ORLANDO, Fla. - Scrambling to stay current with his mortgage, Craig Vale feared he was surely headed into foreclosure this year. Then the unemployed print-shop-equipment operator heard about a new program for financially troubled homeowners.
Last week, Vale, 59, and his wife, Bobbie, cleared the final hurdle to a "trial loan modification" that will cut their interest rate, lower their monthly payment and give the Orange City, Fla., couple a fighting chance to save their home.
"My wife lost her job after she became disabled; then I got laid off," he said. "We were still scraping by, but the handwriting was on the wall. Then we heard about this program that seemed exactly for people like us who had never been late on their mortgage. And it gave us some hope."
Tens of thousands of people nationwide have tapped the federal Making Home Affordable initiative, the Obama administration said last week. The program, enacted in March, aims to help the millions of people current on their mortgages but struggling with payments and those delinquent on their loans.
Less than three months after its launch, more than 120,000 homeowners have received loan modifications and a few thousand more have gotten refinancings through the program, the Treasury Department reported. The early results are in stark contrast to last year's ill-fated Hope for Homeowners program, which fell flat after it was beset by red tape and eligibility complications. It drew fewer than 100 applications nationwide after several months.
The new Making Home Affordable program still has a long way to go before it has measurable effect on the nation's flood of foreclosures. Still, those on the front line of the crisis say it is the most promising initiative so far.
"There's no comparison to other programs," said Rosa Miro, a housing counselor with Consumer Credit Counseling of Central Florida who worked with the Vales. "I was never able to put even one client in any of those programs. This one at least gives people a real opportunity to recover."
What the new program does differently, among other things, is throw some serious money - $75 billion - at the problem to provide financial incentives for all involved.
In addition to getting more favorable terms, homeowners who qualify for the program and stay current with their loan will get as much as $1,000 a year taken directly off their mortgage principal over five years. Lenders and mortgage servicers will also get $1,000 for processing an application to modify or refinance a loan, plus another $1,000 if they approve the application.
That's a big change from the past, when loan servicers got nothing for modification work but cash incentives from lenders for doing a foreclosure.
One of the big improvements, homeowner advocates say, was the passage only weeks ago of a federal law that shields mortgage servicers from lawsuits by angry investors in mortgage-backed securities.
The potential for litigation from investors has long been viewed as discouraging mortgage servicers from working with distressed homeowners trying to obtain relief. Simply put, servicers didn't want to risk being sued if, by modifying people's loans, they reduced the potential payoff of mortgages bundled and sold as investments.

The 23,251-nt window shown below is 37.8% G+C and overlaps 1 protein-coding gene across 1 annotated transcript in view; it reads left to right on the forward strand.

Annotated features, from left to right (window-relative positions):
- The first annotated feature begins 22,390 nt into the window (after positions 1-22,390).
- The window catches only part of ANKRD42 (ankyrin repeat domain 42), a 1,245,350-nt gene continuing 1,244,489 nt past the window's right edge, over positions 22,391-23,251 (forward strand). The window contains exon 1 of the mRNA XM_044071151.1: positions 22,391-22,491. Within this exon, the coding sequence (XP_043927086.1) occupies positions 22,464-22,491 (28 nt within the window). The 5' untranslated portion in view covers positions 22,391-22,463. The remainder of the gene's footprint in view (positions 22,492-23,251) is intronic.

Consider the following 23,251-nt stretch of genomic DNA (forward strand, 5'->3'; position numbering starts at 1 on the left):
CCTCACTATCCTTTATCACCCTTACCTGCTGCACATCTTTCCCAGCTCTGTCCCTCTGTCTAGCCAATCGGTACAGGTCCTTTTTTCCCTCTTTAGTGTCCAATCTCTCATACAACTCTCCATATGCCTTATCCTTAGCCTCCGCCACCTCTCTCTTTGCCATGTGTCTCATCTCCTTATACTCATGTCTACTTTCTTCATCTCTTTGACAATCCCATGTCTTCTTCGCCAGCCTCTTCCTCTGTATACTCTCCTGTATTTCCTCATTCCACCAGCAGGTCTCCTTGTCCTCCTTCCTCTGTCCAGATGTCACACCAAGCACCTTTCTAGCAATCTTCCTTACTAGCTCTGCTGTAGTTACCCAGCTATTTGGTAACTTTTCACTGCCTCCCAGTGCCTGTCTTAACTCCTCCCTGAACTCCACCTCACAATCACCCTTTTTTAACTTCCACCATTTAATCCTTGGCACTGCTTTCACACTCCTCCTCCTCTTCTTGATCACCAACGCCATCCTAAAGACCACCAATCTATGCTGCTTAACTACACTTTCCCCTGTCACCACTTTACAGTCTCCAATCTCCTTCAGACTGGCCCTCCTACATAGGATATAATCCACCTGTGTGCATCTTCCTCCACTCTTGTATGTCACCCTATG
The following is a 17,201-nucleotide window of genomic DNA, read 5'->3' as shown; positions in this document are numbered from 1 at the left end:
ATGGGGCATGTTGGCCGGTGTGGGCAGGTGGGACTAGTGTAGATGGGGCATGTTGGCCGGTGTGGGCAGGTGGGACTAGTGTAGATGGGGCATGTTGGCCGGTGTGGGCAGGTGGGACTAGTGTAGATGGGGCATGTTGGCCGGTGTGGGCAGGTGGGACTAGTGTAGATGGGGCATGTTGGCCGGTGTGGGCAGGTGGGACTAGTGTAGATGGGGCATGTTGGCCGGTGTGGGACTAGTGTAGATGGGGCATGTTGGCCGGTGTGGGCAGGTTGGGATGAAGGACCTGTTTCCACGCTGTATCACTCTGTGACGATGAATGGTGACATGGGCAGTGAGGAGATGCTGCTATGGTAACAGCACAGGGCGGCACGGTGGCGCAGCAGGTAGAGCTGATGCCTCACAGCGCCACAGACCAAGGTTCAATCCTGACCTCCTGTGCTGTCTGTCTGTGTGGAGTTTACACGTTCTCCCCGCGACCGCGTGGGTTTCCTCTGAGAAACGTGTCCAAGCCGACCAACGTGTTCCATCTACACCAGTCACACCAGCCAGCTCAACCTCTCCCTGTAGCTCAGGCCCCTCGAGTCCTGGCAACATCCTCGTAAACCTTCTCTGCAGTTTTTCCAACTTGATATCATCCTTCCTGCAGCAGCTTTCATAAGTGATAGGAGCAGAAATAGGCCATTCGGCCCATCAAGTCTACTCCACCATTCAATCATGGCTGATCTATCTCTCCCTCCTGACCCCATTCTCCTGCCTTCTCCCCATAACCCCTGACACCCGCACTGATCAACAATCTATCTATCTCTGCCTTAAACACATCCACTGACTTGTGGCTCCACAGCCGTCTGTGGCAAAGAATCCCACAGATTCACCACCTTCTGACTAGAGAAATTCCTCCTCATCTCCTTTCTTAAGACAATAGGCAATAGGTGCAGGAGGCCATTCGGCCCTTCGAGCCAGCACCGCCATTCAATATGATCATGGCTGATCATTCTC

The shield law and other such measures are gradually changing lenders' and servicers' attitudes toward working with troubled homeowners, said Jeff Perdue, president of Orlando Home Mortgage, a brokerage that works mostly with the new program's refinance guidelines.
"We finally have something we can really work with," he said. "It's not a watershed by any means, but it is revolutionary compared to Hope for Homeowners. At least it's making a dent."
Still unclear is how much of a dent the program is making in the pile of foreclosures. Treasury officials would not release data on how many homeowners have applied, so the program's approval rate is unknown.
In addition to the more than 120,000 loan modifications processed in the first three months, 3,650 homeowners have refinanced their mortgages through Making Home Affordable - a relatively meager total given the number of homeowners in distress. More than 2.4 million new foreclosures are expected by year's end, according to an estimate by the Center for Responsible Lending, a consumer-watchdog and research group. And that estimate could wind up being low, because a record 12 percent of the 45 million mortgages in the country were delinquent during the first quarter, according to the Mortgage Bankers Association.
Against that backdrop, even the Making Home Affordable program has been pretty slow out of the gate, said Barry Zigas, housing director for the Consumer Federation of America, the nation's largest consumer-advocacy group.
"I really haven't seen much of a result from it yet," he said. "I do understand that most of the biggest servicers have signed up, but this is still moving forward at a slow pace. They have a lot of applications in the pipeline, but foreclosures are still up."
The new initiative has also encountered some of the same problems as the old ones: homeowners getting the runaround at corporate call centers, confusion about program eligibility, uninformed customer-service reps, and mortgage servicers that won't help borrowers until they're behind on their loan payments.
"There are still a number of hurdles to overcome," said Richard Scaggs, chief executive officer of Consumer Credit Counseling of Central Florida. "Overall, we do have a much-improved program now, and we're getting much more buy-in from the servicers. But it is all so new, there are servicers out there who are really overwhelmed with it all."
(c) 2009, The Orlando Sentinel (Fla.).
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